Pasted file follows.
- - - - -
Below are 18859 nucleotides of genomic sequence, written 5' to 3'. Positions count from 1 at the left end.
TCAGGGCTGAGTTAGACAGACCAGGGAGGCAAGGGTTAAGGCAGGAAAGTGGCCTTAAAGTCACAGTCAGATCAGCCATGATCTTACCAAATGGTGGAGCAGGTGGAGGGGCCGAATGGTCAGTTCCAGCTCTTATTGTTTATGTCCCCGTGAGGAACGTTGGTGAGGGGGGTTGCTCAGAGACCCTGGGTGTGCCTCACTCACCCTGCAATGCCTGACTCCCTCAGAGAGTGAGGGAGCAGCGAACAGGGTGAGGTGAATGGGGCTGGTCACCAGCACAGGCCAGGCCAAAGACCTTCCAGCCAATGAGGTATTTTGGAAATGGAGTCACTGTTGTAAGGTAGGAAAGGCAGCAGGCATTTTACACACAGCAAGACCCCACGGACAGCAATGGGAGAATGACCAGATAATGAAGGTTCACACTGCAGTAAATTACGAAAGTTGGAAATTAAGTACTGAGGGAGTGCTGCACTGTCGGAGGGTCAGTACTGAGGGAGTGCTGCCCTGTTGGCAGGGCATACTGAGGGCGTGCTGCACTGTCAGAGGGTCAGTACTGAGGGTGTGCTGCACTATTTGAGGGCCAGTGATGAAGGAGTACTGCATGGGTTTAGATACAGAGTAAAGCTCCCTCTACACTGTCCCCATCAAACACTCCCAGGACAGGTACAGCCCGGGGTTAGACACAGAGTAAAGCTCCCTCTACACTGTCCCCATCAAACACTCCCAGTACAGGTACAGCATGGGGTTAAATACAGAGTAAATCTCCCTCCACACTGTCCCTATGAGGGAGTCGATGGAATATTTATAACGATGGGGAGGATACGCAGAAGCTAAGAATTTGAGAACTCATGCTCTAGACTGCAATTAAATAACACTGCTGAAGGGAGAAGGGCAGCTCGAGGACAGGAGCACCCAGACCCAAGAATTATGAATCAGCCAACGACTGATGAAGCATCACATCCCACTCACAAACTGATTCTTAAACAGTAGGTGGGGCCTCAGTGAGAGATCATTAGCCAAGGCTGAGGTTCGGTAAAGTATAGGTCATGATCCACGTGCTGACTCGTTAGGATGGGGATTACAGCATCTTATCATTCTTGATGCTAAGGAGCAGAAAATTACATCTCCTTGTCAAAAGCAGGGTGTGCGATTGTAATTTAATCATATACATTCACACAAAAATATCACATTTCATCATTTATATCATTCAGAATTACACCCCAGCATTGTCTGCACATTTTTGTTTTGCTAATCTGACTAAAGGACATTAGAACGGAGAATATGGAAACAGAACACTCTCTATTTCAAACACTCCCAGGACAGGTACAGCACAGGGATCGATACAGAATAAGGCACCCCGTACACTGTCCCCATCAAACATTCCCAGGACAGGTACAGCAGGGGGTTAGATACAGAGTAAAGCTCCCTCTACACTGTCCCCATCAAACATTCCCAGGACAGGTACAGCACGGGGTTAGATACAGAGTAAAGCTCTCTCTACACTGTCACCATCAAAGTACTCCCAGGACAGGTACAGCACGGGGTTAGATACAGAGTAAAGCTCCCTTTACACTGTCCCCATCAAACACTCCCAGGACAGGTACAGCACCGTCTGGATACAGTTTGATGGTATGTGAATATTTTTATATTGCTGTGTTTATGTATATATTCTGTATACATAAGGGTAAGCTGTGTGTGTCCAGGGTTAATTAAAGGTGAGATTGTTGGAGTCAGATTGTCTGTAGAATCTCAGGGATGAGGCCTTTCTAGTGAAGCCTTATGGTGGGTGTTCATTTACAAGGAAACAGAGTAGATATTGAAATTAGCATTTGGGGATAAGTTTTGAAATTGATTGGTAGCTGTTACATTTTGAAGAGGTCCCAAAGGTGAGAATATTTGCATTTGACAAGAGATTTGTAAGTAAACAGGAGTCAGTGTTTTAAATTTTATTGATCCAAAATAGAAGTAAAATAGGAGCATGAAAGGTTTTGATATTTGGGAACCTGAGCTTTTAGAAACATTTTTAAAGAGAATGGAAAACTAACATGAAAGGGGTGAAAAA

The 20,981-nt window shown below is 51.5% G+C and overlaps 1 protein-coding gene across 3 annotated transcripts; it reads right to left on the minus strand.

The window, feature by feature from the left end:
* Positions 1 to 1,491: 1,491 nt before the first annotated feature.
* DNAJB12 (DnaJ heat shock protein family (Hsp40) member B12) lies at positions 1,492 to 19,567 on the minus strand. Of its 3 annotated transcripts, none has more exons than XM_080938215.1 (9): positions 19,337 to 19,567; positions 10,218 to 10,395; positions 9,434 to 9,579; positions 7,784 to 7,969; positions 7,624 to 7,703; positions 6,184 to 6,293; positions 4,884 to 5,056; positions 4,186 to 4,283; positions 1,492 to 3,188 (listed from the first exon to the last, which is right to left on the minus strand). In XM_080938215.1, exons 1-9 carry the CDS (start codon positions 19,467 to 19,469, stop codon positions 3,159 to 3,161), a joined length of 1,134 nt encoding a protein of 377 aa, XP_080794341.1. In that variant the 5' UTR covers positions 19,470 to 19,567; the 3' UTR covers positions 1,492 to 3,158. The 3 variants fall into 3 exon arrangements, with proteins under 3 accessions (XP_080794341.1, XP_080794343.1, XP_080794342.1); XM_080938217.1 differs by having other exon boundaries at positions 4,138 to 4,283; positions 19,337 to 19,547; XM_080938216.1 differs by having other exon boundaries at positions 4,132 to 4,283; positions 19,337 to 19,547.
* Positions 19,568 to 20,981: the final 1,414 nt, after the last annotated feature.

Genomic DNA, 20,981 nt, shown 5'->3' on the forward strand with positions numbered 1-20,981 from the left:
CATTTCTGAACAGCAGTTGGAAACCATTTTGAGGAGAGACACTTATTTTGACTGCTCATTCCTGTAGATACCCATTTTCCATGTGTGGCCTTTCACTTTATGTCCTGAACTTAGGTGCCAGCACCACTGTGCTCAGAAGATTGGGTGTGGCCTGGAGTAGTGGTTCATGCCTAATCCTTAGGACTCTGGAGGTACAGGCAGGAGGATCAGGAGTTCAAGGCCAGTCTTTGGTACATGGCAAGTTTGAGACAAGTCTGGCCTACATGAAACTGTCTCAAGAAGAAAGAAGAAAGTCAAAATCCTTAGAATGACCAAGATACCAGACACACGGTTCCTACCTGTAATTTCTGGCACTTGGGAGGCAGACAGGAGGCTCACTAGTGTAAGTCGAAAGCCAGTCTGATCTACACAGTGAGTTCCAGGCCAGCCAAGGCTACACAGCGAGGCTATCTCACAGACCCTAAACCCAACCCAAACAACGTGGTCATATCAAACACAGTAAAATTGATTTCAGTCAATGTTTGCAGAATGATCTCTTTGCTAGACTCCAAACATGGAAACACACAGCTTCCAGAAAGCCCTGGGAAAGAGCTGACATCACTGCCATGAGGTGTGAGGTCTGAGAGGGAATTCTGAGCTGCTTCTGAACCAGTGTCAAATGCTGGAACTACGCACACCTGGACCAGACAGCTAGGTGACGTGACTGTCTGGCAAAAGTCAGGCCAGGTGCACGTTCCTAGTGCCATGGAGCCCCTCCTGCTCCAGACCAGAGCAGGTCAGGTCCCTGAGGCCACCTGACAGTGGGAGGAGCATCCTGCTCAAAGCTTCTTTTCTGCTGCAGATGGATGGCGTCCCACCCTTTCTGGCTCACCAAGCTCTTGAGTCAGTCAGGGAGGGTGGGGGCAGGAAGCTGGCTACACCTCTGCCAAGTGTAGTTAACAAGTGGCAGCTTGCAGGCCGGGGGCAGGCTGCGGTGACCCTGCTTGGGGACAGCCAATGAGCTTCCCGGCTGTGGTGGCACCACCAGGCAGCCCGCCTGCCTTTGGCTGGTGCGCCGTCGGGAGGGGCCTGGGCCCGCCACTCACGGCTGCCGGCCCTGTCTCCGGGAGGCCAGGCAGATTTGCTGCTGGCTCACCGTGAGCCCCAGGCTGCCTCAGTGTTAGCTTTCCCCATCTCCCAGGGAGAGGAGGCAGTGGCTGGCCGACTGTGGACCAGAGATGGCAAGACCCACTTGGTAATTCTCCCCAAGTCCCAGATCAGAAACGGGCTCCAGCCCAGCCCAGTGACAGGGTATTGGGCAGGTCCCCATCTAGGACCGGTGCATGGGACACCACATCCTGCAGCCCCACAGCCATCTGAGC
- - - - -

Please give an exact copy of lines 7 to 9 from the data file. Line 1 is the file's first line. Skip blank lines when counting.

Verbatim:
* Positions 19,568 to 20,981: the final 1,414 nt, after the last annotated feature.

Genomic DNA, 20,981 nt, shown 5'->3' on the forward strand with positions numbered 1-20,981 from the left:
CATTTCTGAACAGCAGTTGGAAACCATTTTGAGGAGAGACACTTATTTTGACTGCTCATTCCTGTAGATACCCATTTTCCATGTGTGGCCTTTCACTTTATGTCCTGAACTTAGGTGCCAGCACCACTGTGCTCAGAAGATTGGGTGTGGCCTGGAGTAGTGGTTCATGCCTAATCCTTAGGACTCTGGAGGTACAGGCAGGAGGATCAGGAGTTCAAGGCCAGTCTTTGGTACATGGCAAGTTTGAGACAAGTCTGGCCTACATGAAACTGTCTCAAGAAGAAAGAAGAAAGTCAAAATCCTTAGAATGACCAAGATACCAGACACACGGTTCCTACCTGTAATTTCTGGCACTTGGGAGGCAGACAGGAGGCTCACTAGTGTAAGTCGAAAGCCAGTCTGATCTACACAGTGAGTTCCAGGCCAGCCAAGGCTACACAGCGAGGCTATCTCACAGACCCTAAACCCAACCCAAACAACGTGGTCATATCAAACACAGTAAAATTGATTTCAGTCAATGTTTGCAGAATGATCTCTTTGCTAGACTCCAAACATGGAAACACACAGCTTCCAGAAAGCCCTGGGAAAGAGCTGACATCACTGCCATGAGGTGTGAGGTCTGAGAGGGAATTCTGAGCTGCTTCTGAACCAGTGTCAAATGCTGGAACTACGCACACCTGGACCAGACAGCTAGGTGACGTGACTGTCTGGCAAAAGTCAGGCCAGGTGCACGTTCCTAGTGCCATGGAGCCCCTCCTGCTCCAGACCAGAGCAGGTCAGGTCCCTGAGGCCACCTGACAGTGGGAGGAGCATCCTGCTCAAAGCTTCTTTTCTGCTGCAGATGGATGGCGTCCCACCCTTTCTGGCTCACCAAGCTCTTGAGTCAGTCAGGGAGGGTGGGGGCAGGAAGCTGGCTACACCTCTGCCAAGTGTAGTTAACAAGTGGCAGCTTGCAGGCCGGGGGCAGGCTGCGGTGACCCTGCTTGGGGACAGCCAATGAGCTTCCCGGCTGTGGTGGCACCACCAGGCAGCCCGCCTGCCTTTGGCTGGTGCGCCGTCGGGAGGGGCCTGGGCCCGCCACTCACGGCTGCCGGCCCTGTCTCCGGGAGGCCAGGCAGATTTGCTGCTGGCTCACCGTGAGCCCCAGGCTGCCTCAGTGTTAGCTTTCCCCATCTCCCAGGGAGAGGAGGCAGTGGCTGGCCGACTGTGGACCAGAGATGGCAAGACCCACTTGGTAATTCTCCCCAAGTCCCAGATCAGAAACGGGCTCCAGCCCAGCCCAGTGACAGGGTATTGGGCAGGTCCCCATCTAGGACCGGTGCATGGGACACCACATCCTGCAGCCCCACAGCCATCTGAGC